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Targeted by the EPA

Don't mess with Texas.

Jun 6, 2011, Vol. 16, No. 36 • By BETH HENARY WATSON
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Industry efforts aside, last year the EPA ruled that certain permits issued by the Texas Commission on Environmental Quality​—​which had regulatory authority under the Clean Air Act​—​do not comply with federal law. Operating under the permits since 1994, more than 100 businesses have been left in legal limbo while Texas contests the decision.

One affected business is EBAA Iron, Inc., a family-owned iron foundry with 250 employees at plants in Eastland and Albany, Texas. Until last year, the foundry ran under a flexible permit issued by the state environmental agency. The flexible permits emphasized results over an entire organization, while EPA concerns itself with individual sources of emissions.

Jim Keffer, president of EBAA Iron, Inc., says his staff has contacted EPA for guidance but keeps getting put off. The business, which opened in 1964, may be operating illegally.

Keffer runs the iron foundry full time, but he also serves as the state representative for his area and chairs the Texas House Energy Resources Committee.

“Everywhere you look, every time you turn around, the federal government is trying to stop exploration, to stop the use of fossil fuels,” Keffer says. “We’re trying to work on self-reliance. We’re trying to explore and bring to the country the resources that Texas has been blessed with.”

While the Texas Commission on Environmental Quality’s mission requires it to consider economic impacts, U.S. Fish and Wildlife and EPA don’t have to. Keffer points out EPA’s December emergency order to a Fort Worth company under the Safe Drinking Water Act. The agency acted in response to alleged contamination of two drinking water wells, even though the state’s gas regulatory agency had been on the scene. More than a mile separates the shallow wells from Range Resources’ natural gas wells. The company says it has spent $1.5 million defending itself against the EPA order.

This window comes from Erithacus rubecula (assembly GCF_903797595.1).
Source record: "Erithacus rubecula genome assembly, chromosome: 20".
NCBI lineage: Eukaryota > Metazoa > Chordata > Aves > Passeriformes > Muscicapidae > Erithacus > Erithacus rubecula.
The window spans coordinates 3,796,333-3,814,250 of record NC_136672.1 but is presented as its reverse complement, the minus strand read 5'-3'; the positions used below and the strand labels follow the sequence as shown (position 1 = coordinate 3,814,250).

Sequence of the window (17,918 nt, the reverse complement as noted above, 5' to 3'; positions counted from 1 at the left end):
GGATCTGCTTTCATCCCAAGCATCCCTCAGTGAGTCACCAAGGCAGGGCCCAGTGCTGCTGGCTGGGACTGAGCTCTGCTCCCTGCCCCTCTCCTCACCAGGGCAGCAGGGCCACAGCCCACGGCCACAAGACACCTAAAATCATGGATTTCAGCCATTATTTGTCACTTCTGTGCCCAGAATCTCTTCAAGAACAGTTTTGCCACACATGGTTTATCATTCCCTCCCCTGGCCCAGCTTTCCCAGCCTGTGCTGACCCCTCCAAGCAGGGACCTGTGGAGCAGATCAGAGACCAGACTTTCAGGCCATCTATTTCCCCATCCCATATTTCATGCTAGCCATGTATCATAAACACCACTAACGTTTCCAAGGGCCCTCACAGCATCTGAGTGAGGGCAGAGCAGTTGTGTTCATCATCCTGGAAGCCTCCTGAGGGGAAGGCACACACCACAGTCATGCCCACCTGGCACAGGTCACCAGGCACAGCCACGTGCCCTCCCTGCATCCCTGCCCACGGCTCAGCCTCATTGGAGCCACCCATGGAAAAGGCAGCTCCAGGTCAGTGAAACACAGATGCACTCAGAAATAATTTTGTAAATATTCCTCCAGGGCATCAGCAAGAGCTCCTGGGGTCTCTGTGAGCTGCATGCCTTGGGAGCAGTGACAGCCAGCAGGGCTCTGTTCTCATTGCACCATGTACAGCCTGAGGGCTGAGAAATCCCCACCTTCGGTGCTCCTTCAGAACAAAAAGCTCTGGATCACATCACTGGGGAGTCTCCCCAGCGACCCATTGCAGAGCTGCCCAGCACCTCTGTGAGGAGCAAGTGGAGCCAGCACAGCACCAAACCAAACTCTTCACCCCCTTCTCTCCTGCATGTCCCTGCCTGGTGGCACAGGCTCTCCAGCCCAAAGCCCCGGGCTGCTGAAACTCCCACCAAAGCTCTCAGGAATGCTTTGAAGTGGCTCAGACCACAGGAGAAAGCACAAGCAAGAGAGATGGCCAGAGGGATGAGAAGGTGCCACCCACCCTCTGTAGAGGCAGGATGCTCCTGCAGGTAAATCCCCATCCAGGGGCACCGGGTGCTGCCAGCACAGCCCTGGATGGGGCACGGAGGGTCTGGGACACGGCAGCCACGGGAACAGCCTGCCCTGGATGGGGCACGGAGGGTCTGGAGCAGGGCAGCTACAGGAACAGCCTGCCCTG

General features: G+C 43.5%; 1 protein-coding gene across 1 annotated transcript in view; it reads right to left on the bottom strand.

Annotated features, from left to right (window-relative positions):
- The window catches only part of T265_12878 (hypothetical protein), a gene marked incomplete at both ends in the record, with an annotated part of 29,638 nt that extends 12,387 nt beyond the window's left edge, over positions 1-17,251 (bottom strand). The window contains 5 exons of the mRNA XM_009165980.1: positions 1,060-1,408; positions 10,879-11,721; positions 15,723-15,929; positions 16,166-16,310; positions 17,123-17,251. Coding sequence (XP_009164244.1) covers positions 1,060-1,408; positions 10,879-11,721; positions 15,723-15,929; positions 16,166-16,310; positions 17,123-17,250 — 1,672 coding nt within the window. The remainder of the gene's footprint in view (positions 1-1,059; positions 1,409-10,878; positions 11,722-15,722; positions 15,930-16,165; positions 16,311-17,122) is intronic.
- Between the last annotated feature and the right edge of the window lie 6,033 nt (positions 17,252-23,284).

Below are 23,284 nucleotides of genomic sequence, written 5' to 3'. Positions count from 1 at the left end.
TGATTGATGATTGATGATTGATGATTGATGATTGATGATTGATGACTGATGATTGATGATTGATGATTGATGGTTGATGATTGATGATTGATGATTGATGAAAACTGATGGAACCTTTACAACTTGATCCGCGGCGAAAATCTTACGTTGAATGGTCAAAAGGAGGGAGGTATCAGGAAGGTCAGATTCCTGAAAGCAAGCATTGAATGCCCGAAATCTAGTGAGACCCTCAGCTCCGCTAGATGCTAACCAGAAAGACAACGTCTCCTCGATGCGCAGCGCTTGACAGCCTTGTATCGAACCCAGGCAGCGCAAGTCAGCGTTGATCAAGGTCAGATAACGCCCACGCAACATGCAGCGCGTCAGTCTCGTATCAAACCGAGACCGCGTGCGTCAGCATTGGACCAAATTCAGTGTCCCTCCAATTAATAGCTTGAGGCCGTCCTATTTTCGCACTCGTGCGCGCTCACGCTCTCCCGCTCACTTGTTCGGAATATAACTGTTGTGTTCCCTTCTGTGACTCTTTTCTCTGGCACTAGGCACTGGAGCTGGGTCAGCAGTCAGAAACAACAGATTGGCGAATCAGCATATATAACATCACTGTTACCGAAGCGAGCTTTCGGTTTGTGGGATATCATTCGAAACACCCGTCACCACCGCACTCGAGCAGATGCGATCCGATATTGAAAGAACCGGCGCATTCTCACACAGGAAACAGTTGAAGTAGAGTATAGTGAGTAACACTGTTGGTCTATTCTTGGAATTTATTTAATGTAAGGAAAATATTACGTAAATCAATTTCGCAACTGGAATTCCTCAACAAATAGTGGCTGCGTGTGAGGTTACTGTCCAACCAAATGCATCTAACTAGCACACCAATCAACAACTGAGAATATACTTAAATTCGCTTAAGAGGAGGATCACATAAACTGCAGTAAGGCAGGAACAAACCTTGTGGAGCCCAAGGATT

“The EPA was having a press conference before they had all the facts,” Keffer says. “If you sit back and take in all that’s happened, it’s easy to look at a conspiracy theory.”

The Texas Public Policy Foundation, a free-market think tank, held a briefing last month on 10 proposed and adopted rules it says constitute an “Approaching EPA Avalanche.” The organization is most concerned with EPA’s order that states regulate greenhouse gas emissions from major sources. The Lone Star State alone refused to comply, although at least 20 others are also suing the agency over greenhouse gas regulations.

TPPF scholar Kathleen Hartnett White, a former state environmental director, says the rules also require “Rolls Royce” emissions control technologies on industrial boilers and certain cement kilns. Unions claim the boiler rule alone could send 700,000 U.S. jobs to countries less concerned about air quality.

EPA is also considering tightening standards on “coarse particulate matter,” White says, and the proposed rule would drop the exemption for rural dust, a fact of life in West Texas. Remediation techniques for rural dust suggested by EPA include watering dirt roads and no-till days for farmers.

Because of the makeup of its economy, including the nation’s largest petrochemical complex, in Houston, Texas will be disproportionately affected by most air quality regulations. White says it doesn’t matter if Washington is deliberately picking on her state, though the administration’s actions speak to a strong desire to make alternatives to fossil fuels more appealing.

“We are a bad example,” White says. “We are not what the administration would like to see.”

Beth Henary Watson is a writer in Texas.

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